5. Arts and cultural education
Last update: July, 2016
Special arts education is carried out in primary and secondary schools of applied arts and design, music and dance schools. When attending primary music and or ballet school the pupils are obliged to concurrently attend regular primary school. At the university level arts education is carried in music, drama and fine arts academies.
On 16 of September 2011 an agreement on the establishment of two undergraduate university programmes in the field of dance art was signed between the Ministry of Culture, Ministry of Science, Education and Sports, University of Zagreb and Academy of Drama Arts. These are the first programmes in dance arts at university level – with the signing of the financing agreement in summer 2013, the undergraduate programmes in Contemporary Ballet and Ballet Pedagogy started in October 2013.
According to the Statistical Yearbook 2013, in 2013/2014 there were 124 ballet and music primary schools with a total of 17 363 pupils and 2 228 teachers. In the same school year there were 48 secondary arts schools with a total number of 5 448 pupils and 1 769 teachers. The number of primary and secondary school graduates in art schools remains steady in the last five years (this includes students in private schools as well).
In 2013/2014 there were 6 art academies in Croatia – at the University of Zagreb - Academy of Drama Arts, Academy of Fine Arts, Academy of Music; at the University of Osijek - Arts Academy, and Academy of Drama Arts; Arts Academy in Split, and Academy of Applied Arts in Rijeka. The total number of students enrolled in academies in 2013/2014 was 2 043, with 802 academic staff, which is a stagnation in the number of staff and an increase in the number of students in comparison to the previous year.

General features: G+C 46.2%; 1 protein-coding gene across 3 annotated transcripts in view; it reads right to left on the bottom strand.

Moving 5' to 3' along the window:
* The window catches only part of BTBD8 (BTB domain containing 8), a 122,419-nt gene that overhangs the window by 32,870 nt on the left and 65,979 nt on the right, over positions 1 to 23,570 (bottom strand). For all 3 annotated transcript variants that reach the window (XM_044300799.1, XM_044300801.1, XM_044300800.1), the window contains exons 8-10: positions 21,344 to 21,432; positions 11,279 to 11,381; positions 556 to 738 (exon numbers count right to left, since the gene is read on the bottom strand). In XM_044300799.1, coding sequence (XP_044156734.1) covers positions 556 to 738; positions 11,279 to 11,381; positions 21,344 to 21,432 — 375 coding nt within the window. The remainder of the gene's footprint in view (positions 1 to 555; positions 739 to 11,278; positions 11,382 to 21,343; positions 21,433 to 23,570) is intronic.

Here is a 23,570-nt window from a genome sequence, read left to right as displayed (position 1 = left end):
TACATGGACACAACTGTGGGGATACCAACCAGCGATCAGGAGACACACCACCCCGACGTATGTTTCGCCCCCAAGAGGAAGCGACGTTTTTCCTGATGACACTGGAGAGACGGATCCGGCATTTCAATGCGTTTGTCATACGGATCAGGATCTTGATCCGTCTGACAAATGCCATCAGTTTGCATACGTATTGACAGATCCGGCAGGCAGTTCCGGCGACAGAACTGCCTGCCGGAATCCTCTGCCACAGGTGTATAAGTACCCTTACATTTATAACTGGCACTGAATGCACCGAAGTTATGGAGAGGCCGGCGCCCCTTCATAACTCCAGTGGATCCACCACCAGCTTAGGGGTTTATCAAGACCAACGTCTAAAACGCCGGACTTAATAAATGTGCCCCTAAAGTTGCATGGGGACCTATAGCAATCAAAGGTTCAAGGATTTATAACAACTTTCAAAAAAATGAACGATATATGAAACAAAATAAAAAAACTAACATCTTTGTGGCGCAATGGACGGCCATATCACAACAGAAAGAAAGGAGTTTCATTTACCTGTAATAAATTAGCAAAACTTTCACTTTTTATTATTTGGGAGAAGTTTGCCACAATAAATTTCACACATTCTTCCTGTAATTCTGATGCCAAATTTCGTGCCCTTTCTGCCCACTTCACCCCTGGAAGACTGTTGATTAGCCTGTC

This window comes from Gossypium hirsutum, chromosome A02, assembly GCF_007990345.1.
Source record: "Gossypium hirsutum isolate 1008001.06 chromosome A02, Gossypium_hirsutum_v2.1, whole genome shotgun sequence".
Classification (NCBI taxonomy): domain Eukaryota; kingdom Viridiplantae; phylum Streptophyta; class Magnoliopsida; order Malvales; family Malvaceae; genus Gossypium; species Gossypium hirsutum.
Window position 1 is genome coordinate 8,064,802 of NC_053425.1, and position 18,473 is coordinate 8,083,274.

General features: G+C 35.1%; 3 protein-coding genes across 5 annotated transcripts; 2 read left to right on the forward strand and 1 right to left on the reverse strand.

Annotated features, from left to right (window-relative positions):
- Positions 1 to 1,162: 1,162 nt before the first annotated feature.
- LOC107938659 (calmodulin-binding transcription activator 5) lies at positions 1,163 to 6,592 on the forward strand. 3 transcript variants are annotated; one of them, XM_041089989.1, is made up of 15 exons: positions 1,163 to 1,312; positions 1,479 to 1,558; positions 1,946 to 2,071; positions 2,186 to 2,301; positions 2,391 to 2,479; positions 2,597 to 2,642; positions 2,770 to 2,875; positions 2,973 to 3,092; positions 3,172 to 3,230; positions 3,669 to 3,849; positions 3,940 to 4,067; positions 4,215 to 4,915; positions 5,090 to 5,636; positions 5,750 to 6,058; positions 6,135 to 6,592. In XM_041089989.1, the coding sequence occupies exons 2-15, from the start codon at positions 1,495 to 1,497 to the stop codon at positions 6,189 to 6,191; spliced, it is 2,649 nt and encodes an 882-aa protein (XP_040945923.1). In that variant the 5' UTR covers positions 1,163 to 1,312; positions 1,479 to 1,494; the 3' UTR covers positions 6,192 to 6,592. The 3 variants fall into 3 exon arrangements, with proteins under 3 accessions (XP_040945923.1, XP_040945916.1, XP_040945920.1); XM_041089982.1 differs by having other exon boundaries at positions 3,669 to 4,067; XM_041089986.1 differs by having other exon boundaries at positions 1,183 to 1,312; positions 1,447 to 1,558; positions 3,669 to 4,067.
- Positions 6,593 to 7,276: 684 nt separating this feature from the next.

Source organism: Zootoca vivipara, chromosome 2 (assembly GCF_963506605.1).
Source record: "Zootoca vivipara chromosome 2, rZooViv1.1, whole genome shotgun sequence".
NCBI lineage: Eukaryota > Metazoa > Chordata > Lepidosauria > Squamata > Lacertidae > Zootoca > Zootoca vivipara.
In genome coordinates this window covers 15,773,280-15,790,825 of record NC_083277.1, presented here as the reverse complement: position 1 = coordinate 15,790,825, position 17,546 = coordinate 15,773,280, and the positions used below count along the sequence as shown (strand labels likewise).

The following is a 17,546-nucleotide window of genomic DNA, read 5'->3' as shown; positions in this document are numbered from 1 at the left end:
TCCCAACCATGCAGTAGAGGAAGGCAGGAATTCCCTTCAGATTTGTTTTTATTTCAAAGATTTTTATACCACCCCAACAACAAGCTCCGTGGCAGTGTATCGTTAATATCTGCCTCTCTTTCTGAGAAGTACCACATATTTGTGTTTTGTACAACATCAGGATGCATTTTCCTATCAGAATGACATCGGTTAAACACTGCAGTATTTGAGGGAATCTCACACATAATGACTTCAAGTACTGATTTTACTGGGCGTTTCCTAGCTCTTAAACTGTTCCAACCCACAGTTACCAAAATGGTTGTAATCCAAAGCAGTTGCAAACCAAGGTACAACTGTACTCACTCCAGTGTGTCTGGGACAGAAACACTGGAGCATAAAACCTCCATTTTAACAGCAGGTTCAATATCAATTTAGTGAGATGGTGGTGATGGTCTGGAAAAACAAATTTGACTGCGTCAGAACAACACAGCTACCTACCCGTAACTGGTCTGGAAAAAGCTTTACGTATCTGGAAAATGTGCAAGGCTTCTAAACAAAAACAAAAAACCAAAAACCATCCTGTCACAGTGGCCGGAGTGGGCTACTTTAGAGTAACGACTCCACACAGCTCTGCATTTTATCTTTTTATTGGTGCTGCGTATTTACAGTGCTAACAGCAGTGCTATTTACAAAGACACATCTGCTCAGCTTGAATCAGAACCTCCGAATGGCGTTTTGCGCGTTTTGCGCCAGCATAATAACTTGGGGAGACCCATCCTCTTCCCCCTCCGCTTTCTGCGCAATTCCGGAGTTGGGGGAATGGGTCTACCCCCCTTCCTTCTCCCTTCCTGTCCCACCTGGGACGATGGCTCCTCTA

Last update: July, 2016
According to the National plan for primary schools, arts education is part of obligatory curricula during all eight years of primary school – 35 hour per year (special double hour sessions); music education is obligatory during all eight years of primary school – also 35 hours per year (for more information see: https://mzo.hr/ (in Croatian).
General, linguistic and classical secondary schools (gimnazija) have one hour per week of music education, and one hour of arts education throughout four years of education, while natural science-mathematics secondary schools have one hour per week during first two years of education. Special natural science schools have two hours music education per week during fourth year and two hours of artistic education per week during third year of study. For more information see: https://mzo.hr/ (in Croatian).
Special arts education carried out in schools of applied arts and design, music and dance schools have particular curricula according to their specialisation (for more information see: https://mzo.hr/ (in Croatian).
In 2013 the new programme "Backpack (full) of Culture / Ruksak (pun) kulture" was established with the aim of bringing artists and cultural events directly to kindergartens, primary and high schools as a part of additional activities. The suggested programmes should be in line with the national curricula for the suggested subjects (see chapter 6.1), whose aim is to complement the missing artistic and cultural content in the existing curricula. However, the programme has been discontinued by the current technical government and it is to be seen whether it will be continued in the future.